Added to that you are try to skew the facts to suit your situation. We all know (well all except you perhaps:) ) that the airlines IT systems are antiquated, but thats completely irrelevant here since basically you are trying to modify a ticket whose rules seem to quite clearly say its not allowed.

    Produce a valid doctors certificate you may have case and while you are at it come back and tell us about the refund you got from Ticketmaster for the completely sold out concert you couldnt attend because of a toothache.
     
  11. loudnotes

    loudnotes Silver Member

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    Probably better not to reply, but I'm genuinely curious. Is there a nuance here I've missed that makes this situation sympathetic to the airline? Any thoughts?
     
  12. Wandering Aramean
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    Wandering Aramean Gold Member

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    Not increasing the underlying costs doesn't necessarily mean the same thing as being costless to the airline.

    Not in the airline world. You're paying for the service based on what the demands of the market will bear. There are other carriers which provide fares that are not based on return-trip pricing. As a consumer those would probably be better for your business.
    You got a discount for buying the return trip. You decided not to use it so they revoke the discount. Might be annoying, but certainly not unprecedented.
    Maybe not on purpose, but it absolutely is. You're trying to buy a return ticket and use it as a one way. Certainly you have a good reason for it and that's fine, but pretending that you're not trying to convert a return trip in to a one-way in circumvention of the fare rules is rather disconnected from reality.
     
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  13. loudnotes

    loudnotes Silver Member

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    Thanks for the reply, Wandering. I'm an investor by trade so really trying to understand the pricing dynamics here:
    I don't follow. What cost does this situation impose on the airline? Turns out the first flight (boarding now) is full, so I'm pretty sure the extra seat actually reduced costs.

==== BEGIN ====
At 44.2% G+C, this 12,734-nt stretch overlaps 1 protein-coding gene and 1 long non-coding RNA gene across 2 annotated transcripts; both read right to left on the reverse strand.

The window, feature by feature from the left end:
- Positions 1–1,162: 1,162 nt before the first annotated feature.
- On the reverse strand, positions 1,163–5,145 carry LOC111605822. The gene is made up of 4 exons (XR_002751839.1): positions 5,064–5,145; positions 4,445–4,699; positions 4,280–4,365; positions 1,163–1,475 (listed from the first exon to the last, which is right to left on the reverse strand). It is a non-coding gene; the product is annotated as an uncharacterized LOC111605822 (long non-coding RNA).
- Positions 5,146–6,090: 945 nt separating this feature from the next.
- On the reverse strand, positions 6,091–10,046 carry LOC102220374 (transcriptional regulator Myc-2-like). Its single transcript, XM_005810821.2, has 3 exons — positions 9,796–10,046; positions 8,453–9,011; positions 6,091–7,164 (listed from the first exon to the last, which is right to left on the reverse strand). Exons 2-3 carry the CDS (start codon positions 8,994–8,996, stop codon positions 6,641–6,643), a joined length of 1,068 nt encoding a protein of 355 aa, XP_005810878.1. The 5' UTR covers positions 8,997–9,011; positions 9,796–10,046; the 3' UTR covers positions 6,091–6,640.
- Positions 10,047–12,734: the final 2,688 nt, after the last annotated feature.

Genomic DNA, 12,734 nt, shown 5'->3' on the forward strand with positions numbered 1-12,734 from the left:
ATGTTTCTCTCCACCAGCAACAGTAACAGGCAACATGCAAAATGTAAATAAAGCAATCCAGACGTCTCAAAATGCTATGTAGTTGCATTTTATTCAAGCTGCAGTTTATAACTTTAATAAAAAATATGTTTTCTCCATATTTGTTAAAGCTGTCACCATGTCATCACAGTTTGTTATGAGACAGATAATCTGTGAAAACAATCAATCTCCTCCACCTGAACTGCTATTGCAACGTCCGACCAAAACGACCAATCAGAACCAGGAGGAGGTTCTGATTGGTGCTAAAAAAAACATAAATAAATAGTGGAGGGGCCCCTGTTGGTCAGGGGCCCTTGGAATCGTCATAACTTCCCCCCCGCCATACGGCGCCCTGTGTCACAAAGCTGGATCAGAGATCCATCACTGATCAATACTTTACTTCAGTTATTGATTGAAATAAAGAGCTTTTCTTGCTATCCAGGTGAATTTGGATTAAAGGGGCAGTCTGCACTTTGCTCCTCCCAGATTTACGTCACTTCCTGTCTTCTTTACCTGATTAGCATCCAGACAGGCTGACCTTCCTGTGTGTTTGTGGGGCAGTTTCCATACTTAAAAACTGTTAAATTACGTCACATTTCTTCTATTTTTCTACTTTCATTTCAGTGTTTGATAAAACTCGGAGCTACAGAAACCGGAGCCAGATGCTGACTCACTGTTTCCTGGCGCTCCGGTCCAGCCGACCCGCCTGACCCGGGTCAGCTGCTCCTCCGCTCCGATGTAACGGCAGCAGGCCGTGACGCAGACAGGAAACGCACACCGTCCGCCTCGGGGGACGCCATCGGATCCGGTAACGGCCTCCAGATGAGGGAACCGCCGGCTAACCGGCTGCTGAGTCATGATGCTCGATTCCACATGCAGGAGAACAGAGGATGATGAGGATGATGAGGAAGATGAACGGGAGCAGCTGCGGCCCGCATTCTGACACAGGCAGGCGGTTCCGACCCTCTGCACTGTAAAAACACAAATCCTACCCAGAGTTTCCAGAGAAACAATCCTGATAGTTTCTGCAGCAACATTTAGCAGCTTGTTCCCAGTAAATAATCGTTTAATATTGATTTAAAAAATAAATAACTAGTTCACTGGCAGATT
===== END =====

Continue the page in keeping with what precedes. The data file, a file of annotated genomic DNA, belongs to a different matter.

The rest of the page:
That makes perfect sense. But at time of purchase, a one-way fare is generally less than the fare for a roundtrip. Usually more than 50% (hence the roundtrip discount), but certainly never more. (Again, excepting YQ and other bugs). What seems unfair is charging me the close-in one-way fare which is now higher than the advance purchase price.
    I haven't internalized the airline concept of a roundtrip and a one-way being two distinct things. I think "reality" is closer to roundtrip = 2 one-ways. Certainly American has started moving their systems in that direction. For this reason I also have trouble with the idea of applying a "change" fee to a reservation when all you're doing is not showing up for part of it. Nothing's changed! I just don't want half the ticket to be cancelled!
     
  14. loudnotes

    loudnotes Silver Member

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    Post mortem: I wrote AA a nice letter explaining the situation and requesting a refund in mid-April. On Friday, we received a credit back to our card from Citi's TY points vendor for $150, which I'm guessing is for the change fee. We haven't used TYP for anything else so that would seem to be the only possibility. We have yet to hear an official response, but it's a decent accommodation.

    Between this and a few other recent experiences with the airline I'm kinda falling in love all over again with AA. I hope they pull through the bankruptcy okay.